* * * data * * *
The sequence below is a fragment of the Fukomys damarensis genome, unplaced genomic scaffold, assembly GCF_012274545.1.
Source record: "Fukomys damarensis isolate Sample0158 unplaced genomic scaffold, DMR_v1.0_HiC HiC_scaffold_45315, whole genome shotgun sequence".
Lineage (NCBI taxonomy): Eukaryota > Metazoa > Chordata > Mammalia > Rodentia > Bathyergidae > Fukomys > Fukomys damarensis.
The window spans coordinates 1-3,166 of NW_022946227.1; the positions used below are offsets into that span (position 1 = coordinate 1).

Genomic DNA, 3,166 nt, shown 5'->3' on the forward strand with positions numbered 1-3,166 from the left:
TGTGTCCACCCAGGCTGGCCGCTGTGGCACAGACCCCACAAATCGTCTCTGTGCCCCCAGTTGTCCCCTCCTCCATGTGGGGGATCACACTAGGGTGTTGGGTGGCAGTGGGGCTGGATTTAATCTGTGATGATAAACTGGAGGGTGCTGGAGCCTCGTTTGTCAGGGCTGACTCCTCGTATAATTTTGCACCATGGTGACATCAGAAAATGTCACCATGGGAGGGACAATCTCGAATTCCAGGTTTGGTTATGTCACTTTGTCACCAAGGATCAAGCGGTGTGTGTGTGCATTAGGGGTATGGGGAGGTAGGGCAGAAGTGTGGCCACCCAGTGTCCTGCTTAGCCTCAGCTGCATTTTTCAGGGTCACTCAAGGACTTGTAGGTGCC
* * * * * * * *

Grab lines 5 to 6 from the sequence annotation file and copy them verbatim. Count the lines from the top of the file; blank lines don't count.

Genomic DNA, 3,166 nt, shown 5'->3' on the forward strand with positions numbered 1-3,166 from the left:
TGTGTCCACCCAGGCTGGCCGCTGTGGCACAGACCCCACAAATCGTCTCTGTGCCCCCAGTTGTCCCCTCCTCCATGTGGGGGATCACACTAGGGTGTTGGGTGGCAGTGGGGCTGGATTTAATCTGTGATGATAAACTGGAGGGTGCTGGAGCCTCGTTTGTCAGGGCTGACTCCTCGTATAATTTTGCACCATGGTGACATCAGAAAATGTCACCATGGGAGGGACAATCTCGAATTCCAGGTTTGGTTATGTCACTTTGTCACCAAGGATCAAGCGGTGTGTGTGTGCATTAGGGGTATGGGGAGGTAGGGCAGAAGTGTGGCCACCCAGTGTCCTGCTTAGCCTCAGCTGCATTTTTCAGGGTCACTCAAGGACTTGTAGGTGCC